Rather than practicing an inclusive neutrality that would allow school children to overcome division and hatred, Hadhrami schools have simply created a void. The type of neutrality practiced in Hadhrami schools today merely obscures the existence of an officially sanctioned approach to belonging and national identity. The streets, however, demonstrate a fragmentation level that this neutrality cannot obscure. Thus, the schools’ approach does not protect the children from being shaped by competing, exclusive, and sometimes violent nationalist beliefs.
Peace Also Requires Justice and Reconciliation in Yemen’s Schools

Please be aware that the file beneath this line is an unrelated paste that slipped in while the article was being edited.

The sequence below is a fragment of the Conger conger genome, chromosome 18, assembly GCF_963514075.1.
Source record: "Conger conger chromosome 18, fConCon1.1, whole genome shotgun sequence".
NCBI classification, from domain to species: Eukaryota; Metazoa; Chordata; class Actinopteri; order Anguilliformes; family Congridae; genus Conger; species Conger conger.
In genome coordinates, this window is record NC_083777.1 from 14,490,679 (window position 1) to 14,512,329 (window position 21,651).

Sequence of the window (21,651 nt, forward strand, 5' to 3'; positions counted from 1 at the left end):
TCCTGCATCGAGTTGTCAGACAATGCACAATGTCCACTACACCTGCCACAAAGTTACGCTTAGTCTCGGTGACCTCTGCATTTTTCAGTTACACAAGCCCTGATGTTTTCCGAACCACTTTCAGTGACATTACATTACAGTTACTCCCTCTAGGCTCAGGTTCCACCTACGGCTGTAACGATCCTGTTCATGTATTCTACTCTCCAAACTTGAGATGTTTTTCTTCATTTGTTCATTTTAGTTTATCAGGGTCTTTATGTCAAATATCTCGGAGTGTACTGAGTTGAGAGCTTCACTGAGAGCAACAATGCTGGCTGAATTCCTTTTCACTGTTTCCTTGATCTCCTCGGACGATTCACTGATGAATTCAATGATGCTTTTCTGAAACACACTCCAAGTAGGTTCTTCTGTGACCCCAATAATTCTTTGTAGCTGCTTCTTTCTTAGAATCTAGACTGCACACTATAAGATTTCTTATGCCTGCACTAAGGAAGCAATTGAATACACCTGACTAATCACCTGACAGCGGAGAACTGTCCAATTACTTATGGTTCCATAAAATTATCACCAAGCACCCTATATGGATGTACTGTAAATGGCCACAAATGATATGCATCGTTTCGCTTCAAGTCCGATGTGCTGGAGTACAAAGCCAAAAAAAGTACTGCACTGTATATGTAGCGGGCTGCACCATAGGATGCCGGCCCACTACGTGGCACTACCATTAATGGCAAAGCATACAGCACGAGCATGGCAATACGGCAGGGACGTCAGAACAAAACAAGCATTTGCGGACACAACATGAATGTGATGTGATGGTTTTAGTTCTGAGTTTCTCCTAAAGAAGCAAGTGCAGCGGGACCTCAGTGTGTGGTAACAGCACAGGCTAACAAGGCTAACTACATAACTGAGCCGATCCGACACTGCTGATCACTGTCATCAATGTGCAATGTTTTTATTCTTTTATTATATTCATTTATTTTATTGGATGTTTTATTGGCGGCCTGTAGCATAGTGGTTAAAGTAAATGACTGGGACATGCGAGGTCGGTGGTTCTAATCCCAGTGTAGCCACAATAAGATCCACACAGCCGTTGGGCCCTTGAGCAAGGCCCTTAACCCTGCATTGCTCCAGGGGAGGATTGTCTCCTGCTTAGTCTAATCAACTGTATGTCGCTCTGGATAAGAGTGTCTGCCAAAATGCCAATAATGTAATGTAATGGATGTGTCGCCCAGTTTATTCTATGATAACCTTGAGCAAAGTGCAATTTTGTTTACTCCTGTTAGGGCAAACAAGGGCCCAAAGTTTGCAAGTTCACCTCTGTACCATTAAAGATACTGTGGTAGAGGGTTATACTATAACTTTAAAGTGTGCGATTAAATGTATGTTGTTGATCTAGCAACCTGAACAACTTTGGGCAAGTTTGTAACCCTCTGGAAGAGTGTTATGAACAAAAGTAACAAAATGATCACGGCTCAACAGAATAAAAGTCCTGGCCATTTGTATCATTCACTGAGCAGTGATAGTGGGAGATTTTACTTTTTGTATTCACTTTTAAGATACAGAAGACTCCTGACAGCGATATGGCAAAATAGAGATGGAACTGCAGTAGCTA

Competing groups manipulating school agendas in this way sow a new generation of conflicts. Students raised in Houthi-controlled areas see ‘Sunnis’ as their enemies and believe the Houthis’ leaders are divine agents. The southerners see the northerners as occupiers and enemies due to these divisions and differences. Even if the south is liberated from the ‘occupation’, animosities and hatred will likely remain because the young generation in Aden and the south grow up believing that northerners are enemies. Given the divisions among Hadhramaut’s students and the absence of a unified identity, any group could easily polarize them. These generations will bear these grievances and hatred towards each other as they grow up. Even if a political solution is found for Yemen in the near future, the likelihood of conflict continuing is high due to the fragmented identities the war drew out and exploited.